Hook and Hastings are held in high regard in the States and at least one of their instruments will be featured in the annual conventions of the excellent Organ Historical Society. My last attendance of one of these was their fiftieth anniversary in 2006 at Saratoga Springs, upstate NY.  There are myriad 19th century organ builders dotted throughout America but few are well known, mostly because of a small and local business and.because (in my judgement) so much of their output is less than memorable.  I suspect that they follow a pattern similar to that here but numerically larger due to the extended geography. 

I do know of Charles Callahan's book but confess I have yet to read it. I have to ask for many similar cases to be taken into account;  I had expected retirement to be a something in which I could indulge in all those interesting things for which I previously had insufficient time. Oh dear - I got that very wrong!  Curious that you should mention Edward Power Biggs. Years ago, it was almost impossible not to associate him with his concert contemporary,  Virgil Fox. In recent times I have come to appreciate the considerable scholarship employed by EPB , just as I have come to view Fox as a circus performer. I didn't know of EPB's association with the Isle of Wight; I have always thought of him as an Essex-born American and remember when he died in Boston, Mass, quite some time ago.

Now, I don't know if there is an English parallel here but perhaps thirty years ago,  there was an interruption of the American organ evolution and into this interval stepped a bunch of chaps who eschewed the developments of the 18th and 19th centuries and went directly back to first (Werk) prinzipals. Should I ever be able to visit the States again, it won't be to the Aeolians, E&GG Hooks and Odells that I shall head. No, it will be to the likes (of my favourite) the 3-decker Friitts- Richards in Seattle, a couple of Taylor and Boodys, the CB FIsk in St Paul, Min., John Brombaugh and a cornucopia of others who have wonderfully combined the sound and character of Schnitger, Silbermann, Trost et al with modern mechanical actions.  I asked Paul Fritts about Hope Jones and Wurlitzer - I wished I hadn't!  The problem with the States is that you have to board an aeroplane to go anywhere!  As an exercise in extreme sillyness, I once drove from New Orleans to Jackson, Mis. to play the 18" gunned battle cruiser by Keates-Geissler moored in the Presbyterian church there. 234 ranks, 9 divisions,  inumerical pipes and goodness knows how many other complications. For someone who thinks it all ended in 1750, this was a remarkably dumb thing to do.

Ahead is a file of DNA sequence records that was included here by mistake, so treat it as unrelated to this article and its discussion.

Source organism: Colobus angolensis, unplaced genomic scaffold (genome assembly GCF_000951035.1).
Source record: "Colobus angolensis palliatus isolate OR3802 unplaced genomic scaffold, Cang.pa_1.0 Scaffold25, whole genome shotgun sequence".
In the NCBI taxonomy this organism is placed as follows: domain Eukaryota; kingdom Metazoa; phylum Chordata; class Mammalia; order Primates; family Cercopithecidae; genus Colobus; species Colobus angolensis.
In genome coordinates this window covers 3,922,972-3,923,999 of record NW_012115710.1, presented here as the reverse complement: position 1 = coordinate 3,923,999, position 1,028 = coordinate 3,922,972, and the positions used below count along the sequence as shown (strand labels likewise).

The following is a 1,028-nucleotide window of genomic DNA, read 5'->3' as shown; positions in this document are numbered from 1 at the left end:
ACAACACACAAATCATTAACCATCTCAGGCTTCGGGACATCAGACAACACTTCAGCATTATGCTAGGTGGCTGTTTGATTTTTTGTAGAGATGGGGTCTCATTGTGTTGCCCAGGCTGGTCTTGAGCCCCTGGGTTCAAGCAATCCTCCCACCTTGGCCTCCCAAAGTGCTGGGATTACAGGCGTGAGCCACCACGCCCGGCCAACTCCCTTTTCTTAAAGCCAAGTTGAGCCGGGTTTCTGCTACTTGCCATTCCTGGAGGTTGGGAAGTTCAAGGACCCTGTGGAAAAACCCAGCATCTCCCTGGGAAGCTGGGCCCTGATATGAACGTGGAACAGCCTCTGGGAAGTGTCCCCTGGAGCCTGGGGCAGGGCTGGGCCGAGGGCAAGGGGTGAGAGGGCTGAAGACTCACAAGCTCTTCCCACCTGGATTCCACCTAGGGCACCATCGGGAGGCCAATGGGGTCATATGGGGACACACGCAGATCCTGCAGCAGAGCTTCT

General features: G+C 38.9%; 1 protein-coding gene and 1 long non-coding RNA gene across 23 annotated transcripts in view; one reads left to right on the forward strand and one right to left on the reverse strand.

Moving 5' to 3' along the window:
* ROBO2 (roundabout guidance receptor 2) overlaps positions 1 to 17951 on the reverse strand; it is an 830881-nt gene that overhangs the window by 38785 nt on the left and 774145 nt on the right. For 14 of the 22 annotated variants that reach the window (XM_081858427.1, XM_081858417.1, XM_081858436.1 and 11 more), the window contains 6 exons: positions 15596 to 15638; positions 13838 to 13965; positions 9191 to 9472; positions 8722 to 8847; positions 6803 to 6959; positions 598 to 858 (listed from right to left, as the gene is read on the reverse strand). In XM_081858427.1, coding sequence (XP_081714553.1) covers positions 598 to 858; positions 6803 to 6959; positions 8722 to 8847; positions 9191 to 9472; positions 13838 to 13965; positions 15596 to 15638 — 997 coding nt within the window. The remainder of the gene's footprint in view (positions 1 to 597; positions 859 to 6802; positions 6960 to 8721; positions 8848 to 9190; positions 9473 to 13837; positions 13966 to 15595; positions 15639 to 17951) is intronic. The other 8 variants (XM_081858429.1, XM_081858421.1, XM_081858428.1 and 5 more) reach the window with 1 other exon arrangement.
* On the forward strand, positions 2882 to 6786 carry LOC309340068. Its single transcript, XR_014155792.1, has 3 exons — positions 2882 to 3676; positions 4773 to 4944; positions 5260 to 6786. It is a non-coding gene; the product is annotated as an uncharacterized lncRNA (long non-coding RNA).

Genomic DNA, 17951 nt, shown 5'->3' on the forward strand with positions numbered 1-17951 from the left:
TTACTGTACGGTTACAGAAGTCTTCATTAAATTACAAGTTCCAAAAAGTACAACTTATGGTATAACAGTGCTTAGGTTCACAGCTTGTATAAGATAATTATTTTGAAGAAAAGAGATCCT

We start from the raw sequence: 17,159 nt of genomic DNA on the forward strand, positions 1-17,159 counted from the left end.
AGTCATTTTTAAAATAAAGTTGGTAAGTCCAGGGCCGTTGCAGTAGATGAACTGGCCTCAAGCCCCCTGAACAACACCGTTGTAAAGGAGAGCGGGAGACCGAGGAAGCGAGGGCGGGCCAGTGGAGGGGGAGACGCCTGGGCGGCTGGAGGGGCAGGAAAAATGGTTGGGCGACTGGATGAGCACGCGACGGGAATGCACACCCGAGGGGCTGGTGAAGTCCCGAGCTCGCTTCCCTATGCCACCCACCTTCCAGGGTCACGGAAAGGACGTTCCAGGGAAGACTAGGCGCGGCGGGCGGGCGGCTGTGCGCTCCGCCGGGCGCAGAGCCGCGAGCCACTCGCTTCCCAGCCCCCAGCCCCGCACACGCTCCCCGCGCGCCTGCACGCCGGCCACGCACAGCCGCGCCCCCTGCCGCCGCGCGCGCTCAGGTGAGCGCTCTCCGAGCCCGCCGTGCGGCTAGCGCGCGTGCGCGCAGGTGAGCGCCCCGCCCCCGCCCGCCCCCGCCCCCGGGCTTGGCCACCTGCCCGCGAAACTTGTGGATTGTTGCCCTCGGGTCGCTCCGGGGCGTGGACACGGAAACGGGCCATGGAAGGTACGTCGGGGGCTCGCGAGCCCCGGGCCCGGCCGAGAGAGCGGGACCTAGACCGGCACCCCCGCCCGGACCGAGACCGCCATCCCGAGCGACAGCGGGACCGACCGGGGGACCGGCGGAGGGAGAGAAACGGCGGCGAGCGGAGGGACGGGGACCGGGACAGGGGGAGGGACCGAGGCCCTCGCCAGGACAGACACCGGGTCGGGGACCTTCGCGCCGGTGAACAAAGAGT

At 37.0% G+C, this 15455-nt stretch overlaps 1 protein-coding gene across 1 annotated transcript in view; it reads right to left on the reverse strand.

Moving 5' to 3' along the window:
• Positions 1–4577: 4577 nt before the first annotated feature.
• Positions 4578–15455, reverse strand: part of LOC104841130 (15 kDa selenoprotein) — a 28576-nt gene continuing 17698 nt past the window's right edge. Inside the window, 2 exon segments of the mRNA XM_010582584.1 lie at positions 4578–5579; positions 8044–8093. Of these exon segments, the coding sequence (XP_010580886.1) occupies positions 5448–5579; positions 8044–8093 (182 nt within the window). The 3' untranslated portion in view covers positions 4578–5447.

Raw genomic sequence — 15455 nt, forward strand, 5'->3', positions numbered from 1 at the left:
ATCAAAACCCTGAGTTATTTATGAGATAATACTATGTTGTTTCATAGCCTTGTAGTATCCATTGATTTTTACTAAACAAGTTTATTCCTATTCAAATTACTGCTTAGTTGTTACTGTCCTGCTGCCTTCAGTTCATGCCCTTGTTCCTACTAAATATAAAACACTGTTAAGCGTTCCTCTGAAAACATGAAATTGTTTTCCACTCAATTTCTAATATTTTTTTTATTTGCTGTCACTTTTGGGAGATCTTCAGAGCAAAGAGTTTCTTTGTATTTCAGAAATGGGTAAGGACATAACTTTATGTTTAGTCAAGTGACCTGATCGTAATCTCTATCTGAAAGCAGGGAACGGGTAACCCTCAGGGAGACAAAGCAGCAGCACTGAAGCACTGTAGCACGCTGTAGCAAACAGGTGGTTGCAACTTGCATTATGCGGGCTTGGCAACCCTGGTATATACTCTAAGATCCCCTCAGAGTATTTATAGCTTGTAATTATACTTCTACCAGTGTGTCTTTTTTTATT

I knew there was a connection between Sullivan and Henry Davan Wetton but for whatever reason, have been convinced that the common factor was St Peters, Cranley Gardens. Could be another of those damned senior occurrences but I don't think so. And re the Cornhill St Peters, I can assure you that it was reputed to have (perhaps 3?) ranks of Father Smith which survived The Fire. And, most assuredly,  if you walked into the vestry and immediately turned left, there was Mendelssohn's console backed onto the wall.  In the mid 'sixties, I lived in SE19 and followed John Portis as organist at St Mary's, Woolwich. I regularly had consulting commissions (nothing to do with music) north of The River and I was sometimes able to arrange an Evensong on my return home and thus managed a brief acquaintance with some of the City instruments. And talking of old Bernie Smith, I have a modest claim to have "discovered" the Byfield in St Mary's,  Rotherhithe.

Happy days . . . .

Share this post


Link to post
Share on other sites

I have an English-born American friend who keeps me posted about the US organ scene, and all the details arrived the other day for this year’s OHS Convention in Dallas.

When I was in Elmira NY, I visited the museum there which had a substantial exhibit about Robert Hope-Jones (not your cup of tea, I suspect).  An even more famous Elmira resident, probably, was Mark Twain who invested in the Hope-Jones company.

I never had the privilege of entering the vestry at St Peter’s Cornhill and, sorry to say, it could be all of 60 years ago that I went there for a lunchtime recital by a Mr Rogers whom I had met at St Katherine Cree, but regrettably never saw or heard again subsequently.

Well, if the world stopped in 1750, I’m not sure that this would be to your taste, but certainly the finest US import to these shores in recent times is the Dobson organ for Merton College, Oxford, 2012.  The sound is glorious, and it has a most beautiful case - see NPOR E01981.

Another which, on reflection, might be more to your taste is the Richards, Fowkes & Co in St George’s, Hanover Square, also 2012 - see NPOR E02004.  In fact, some will probably opt for this as the finest recent import from the US.

Edited by Rowland Wateridge
Hanover Sq added

Share this post


Link to post
Share on other sites
17 hours ago, Rowland Wateridge said:

 

When I was in Elmira NY, I visited the museum there which had a substantial exhibit about Robert Hope-Jones (not your cup of tea, I suspect).  An even more famous Elmira resident, probably, was Mark Twain who invested in the Hope-Jones company.